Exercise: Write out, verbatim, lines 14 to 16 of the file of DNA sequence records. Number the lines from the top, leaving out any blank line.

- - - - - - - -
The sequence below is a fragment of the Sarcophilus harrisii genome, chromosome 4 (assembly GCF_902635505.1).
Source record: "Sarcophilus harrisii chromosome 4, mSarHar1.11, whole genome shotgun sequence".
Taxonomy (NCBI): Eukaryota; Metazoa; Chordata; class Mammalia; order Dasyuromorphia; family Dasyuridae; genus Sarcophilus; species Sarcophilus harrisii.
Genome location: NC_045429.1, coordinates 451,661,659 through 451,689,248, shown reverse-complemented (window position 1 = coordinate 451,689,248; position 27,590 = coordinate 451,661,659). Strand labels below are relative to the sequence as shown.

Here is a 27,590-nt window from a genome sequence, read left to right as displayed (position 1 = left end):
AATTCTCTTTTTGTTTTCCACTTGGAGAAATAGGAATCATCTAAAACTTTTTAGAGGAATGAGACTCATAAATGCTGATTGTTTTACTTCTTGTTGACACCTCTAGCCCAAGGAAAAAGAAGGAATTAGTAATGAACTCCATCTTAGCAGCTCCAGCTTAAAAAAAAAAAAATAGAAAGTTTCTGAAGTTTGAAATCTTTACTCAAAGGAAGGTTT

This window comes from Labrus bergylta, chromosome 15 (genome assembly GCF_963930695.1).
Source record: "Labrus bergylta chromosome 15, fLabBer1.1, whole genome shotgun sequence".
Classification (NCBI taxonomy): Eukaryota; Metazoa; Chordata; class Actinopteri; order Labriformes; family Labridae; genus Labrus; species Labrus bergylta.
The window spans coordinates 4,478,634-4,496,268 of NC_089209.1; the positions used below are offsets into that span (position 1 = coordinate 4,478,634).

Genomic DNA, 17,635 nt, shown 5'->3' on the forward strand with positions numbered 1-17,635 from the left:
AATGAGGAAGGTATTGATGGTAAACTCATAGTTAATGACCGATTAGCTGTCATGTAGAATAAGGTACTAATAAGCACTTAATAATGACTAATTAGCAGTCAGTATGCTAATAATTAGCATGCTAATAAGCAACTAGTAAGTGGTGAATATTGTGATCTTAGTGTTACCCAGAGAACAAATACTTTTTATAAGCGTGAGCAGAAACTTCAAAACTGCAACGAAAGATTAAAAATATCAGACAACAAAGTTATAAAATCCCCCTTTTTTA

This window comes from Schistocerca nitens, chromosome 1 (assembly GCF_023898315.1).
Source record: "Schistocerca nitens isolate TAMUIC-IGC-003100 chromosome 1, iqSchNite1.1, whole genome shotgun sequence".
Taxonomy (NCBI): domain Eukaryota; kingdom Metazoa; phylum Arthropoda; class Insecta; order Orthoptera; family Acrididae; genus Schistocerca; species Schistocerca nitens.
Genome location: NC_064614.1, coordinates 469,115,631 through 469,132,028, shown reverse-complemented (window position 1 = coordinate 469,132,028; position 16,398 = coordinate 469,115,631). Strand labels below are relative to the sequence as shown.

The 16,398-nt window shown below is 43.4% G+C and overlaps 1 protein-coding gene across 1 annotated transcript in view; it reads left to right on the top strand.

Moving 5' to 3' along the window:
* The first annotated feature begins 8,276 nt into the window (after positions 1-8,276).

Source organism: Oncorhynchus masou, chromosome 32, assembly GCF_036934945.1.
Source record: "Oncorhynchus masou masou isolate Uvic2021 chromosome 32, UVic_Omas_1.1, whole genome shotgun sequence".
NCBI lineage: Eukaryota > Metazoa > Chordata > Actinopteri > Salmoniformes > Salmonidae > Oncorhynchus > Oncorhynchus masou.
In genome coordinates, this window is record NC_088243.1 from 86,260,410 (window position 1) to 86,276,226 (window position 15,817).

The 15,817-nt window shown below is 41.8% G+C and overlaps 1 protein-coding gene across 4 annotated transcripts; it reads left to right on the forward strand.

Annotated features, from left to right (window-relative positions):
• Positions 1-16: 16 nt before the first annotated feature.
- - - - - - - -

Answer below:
Source record: "Schistocerca nitens isolate TAMUIC-IGC-003100 chromosome 1, iqSchNite1.1, whole genome shotgun sequence".
Taxonomy (NCBI): domain Eukaryota; kingdom Metazoa; phylum Arthropoda; class Insecta; order Orthoptera; family Acrididae; genus Schistocerca; species Schistocerca nitens.
Genome location: NC_064614.1, coordinates 469,115,631 through 469,132,028, shown reverse-complemented (window position 1 = coordinate 469,132,028; position 16,398 = coordinate 469,115,631). Strand labels below are relative to the sequence as shown.